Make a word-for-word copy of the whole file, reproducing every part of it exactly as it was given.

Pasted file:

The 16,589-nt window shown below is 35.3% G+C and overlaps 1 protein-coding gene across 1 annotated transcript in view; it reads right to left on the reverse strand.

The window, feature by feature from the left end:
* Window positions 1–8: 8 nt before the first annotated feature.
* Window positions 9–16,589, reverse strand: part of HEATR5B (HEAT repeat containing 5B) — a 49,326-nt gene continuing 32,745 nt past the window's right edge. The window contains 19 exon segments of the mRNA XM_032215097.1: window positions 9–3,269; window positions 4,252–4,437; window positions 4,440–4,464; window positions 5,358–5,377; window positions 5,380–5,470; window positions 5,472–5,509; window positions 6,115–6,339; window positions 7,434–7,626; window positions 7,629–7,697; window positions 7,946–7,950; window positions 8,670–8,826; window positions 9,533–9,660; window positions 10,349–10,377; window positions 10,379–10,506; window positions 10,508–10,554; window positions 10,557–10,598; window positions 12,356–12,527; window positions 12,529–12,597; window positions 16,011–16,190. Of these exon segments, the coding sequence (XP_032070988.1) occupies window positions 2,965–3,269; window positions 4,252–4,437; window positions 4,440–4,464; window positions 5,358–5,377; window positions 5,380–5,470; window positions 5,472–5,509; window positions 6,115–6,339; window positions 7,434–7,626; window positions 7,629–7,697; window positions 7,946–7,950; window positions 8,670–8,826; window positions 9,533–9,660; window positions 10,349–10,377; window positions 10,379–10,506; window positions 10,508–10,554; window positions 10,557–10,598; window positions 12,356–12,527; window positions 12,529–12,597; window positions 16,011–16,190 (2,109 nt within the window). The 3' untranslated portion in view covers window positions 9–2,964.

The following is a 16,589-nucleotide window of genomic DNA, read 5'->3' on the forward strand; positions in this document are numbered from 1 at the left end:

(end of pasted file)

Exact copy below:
The 16,589-nt window shown below is 35.3% G+C and overlaps 1 protein-coding gene across 1 annotated transcript in view; it reads right to left on the reverse strand.

The window, feature by feature from the left end:
* Window positions 1–8: 8 nt before the first annotated feature.
* Window positions 9–16,589, reverse strand: part of HEATR5B (HEAT repeat containing 5B) — a 49,326-nt gene continuing 32,745 nt past the window's right edge. The window contains 19 exon segments of the mRNA XM_032215097.1: window positions 9–3,269; window positions 4,252–4,437; window positions 4,440–4,464; window positions 5,358–5,377; window positions 5,380–5,470; window positions 5,472–5,509; window positions 6,115–6,339; window positions 7,434–7,626; window positions 7,629–7,697; window positions 7,946–7,950; window positions 8,670–8,826; window positions 9,533–9,660; window positions 10,349–10,377; window positions 10,379–10,506; window positions 10,508–10,554; window positions 10,557–10,598; window positions 12,356–12,527; window positions 12,529–12,597; window positions 16,011–16,190. Of these exon segments, the coding sequence (XP_032070988.1) occupies window positions 2,965–3,269; window positions 4,252–4,437; window positions 4,440–4,464; window positions 5,358–5,377; window positions 5,380–5,470; window positions 5,472–5,509; window positions 6,115–6,339; window positions 7,434–7,626; window positions 7,629–7,697; window positions 7,946–7,950; window positions 8,670–8,826; window positions 9,533–9,660; window positions 10,349–10,377; window positions 10,379–10,506; window positions 10,508–10,554; window positions 10,557–10,598; window positions 12,356–12,527; window positions 12,529–12,597; window positions 16,011–16,190 (2,109 nt within the window). The 3' untranslated portion in view covers window positions 9–2,964.

The following is a 16,589-nucleotide window of genomic DNA, read 5'->3' on the forward strand; positions in this document are numbered from 1 at the left end: